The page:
He was now only waiting for a convenient opportunity of laying the design before Elizabeth, when Murray sent secret advice to her Majesty of the whole transaction, charging the Duke of Norfolk with having engaged in private practices to secure to himself the two crowns. This allegation, supported by circumstantial evidence, raised the Queen's jealousy to a high degree; upon which, Norfolk anxiously pressed the Earl of Leicester to impart the project to his royal mistress without delay. But Leicester put it off from time to time, till at length falling sick at Titchfield, or at least pretending sickness, and being there visited by Elizabeth, he declared the whole matter to her with sighs and tears: and not long afterward, when Norfolk and the other lords were taken into custody, he gave such an account of his proceedings before the council, that he easily obtained her Majesty's pardon.
In 1571 died, in a strange manner, Sir Nicholas Throgmorton,* who, after having headed Leicester's party against Secretary Cecil, had lately gone over to the opposite faction. Being at Leicester's house at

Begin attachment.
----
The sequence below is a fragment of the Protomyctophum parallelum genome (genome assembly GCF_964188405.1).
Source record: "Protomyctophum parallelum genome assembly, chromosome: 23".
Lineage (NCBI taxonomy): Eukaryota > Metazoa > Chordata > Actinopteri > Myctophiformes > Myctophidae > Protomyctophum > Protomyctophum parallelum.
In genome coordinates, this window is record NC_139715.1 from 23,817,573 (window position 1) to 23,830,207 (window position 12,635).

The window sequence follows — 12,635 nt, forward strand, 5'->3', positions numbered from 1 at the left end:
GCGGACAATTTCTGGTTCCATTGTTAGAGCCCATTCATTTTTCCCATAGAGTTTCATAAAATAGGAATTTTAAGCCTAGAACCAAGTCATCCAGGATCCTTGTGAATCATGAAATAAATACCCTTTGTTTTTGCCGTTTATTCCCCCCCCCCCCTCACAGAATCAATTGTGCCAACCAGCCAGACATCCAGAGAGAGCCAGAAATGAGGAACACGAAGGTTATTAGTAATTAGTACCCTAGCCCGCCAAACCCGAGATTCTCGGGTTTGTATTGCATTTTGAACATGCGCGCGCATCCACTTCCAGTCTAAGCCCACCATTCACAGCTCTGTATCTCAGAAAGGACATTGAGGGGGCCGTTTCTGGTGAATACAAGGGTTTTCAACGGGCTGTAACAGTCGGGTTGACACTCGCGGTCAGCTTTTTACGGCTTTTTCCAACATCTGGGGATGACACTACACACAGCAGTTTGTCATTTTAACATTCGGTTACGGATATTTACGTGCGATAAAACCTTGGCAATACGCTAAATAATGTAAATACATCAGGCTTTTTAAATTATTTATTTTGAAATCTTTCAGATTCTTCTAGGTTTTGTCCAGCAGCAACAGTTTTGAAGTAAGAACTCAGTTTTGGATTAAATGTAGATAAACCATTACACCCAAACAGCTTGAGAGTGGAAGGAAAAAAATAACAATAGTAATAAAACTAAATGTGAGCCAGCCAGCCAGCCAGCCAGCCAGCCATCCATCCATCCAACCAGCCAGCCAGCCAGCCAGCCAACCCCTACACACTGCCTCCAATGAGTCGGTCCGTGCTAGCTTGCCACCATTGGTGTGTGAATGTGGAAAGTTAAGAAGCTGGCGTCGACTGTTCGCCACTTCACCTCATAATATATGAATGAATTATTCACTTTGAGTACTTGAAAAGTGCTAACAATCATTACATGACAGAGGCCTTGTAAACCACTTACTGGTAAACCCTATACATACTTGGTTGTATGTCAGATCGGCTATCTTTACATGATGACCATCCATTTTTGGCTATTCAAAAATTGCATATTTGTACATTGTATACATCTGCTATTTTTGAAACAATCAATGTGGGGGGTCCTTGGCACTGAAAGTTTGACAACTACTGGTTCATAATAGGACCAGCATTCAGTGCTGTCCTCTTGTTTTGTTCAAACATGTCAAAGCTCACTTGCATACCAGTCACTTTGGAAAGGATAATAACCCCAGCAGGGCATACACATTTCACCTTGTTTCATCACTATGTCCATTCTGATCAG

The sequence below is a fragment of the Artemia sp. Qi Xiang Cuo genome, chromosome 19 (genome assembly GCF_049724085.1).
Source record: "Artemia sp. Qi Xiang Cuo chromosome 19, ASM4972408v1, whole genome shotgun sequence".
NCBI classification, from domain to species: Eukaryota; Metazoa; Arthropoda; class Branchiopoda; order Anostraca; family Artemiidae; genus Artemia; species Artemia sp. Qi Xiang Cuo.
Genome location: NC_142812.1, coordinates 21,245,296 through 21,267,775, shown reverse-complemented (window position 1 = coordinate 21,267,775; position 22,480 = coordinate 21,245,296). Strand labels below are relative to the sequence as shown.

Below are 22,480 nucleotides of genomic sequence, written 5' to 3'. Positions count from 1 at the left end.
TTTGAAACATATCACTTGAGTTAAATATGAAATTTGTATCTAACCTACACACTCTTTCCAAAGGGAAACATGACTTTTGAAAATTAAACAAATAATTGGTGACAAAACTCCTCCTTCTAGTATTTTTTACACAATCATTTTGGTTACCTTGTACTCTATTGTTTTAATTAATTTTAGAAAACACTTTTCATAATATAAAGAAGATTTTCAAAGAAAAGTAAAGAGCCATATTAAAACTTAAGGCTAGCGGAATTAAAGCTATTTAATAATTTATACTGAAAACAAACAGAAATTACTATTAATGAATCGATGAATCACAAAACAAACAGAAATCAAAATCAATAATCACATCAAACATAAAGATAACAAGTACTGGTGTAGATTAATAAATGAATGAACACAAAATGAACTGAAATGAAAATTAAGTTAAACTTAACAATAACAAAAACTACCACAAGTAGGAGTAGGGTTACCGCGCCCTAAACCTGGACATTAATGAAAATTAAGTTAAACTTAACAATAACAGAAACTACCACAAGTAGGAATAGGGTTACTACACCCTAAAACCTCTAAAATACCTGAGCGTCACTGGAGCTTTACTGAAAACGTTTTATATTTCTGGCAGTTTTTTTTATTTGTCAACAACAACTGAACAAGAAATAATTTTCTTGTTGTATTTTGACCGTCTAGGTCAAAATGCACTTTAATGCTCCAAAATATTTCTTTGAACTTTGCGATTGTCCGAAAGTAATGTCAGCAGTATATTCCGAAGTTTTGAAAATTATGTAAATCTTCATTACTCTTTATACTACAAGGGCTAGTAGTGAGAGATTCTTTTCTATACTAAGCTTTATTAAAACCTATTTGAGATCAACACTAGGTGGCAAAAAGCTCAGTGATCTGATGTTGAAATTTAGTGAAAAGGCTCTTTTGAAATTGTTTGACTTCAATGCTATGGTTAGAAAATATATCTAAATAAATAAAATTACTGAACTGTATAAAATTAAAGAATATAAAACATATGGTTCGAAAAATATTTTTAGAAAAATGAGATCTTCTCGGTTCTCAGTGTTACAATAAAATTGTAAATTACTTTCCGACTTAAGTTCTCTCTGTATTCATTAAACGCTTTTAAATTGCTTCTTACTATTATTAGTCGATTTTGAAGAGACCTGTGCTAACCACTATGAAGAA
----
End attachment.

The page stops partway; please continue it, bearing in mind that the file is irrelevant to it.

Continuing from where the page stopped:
* Sir Nicholas Throgmorton was descended from an ancient family in Warwickshire, and educated abroad. From early youth he had manifested an inclination for political studies, and before he attained the age of thirty, he was esteemed an accomplished courtier. His knowledge of the true interests of his country led him to oppose, in parliament, the marriage of Queen Mary with Philip of Spain; and his attachment to the Protestant cause engaged him in secret measures for the support of Wyat's rebellion. Upon this, he was indicted for high treason: but he pleaded his own cause with so much ability, that neither the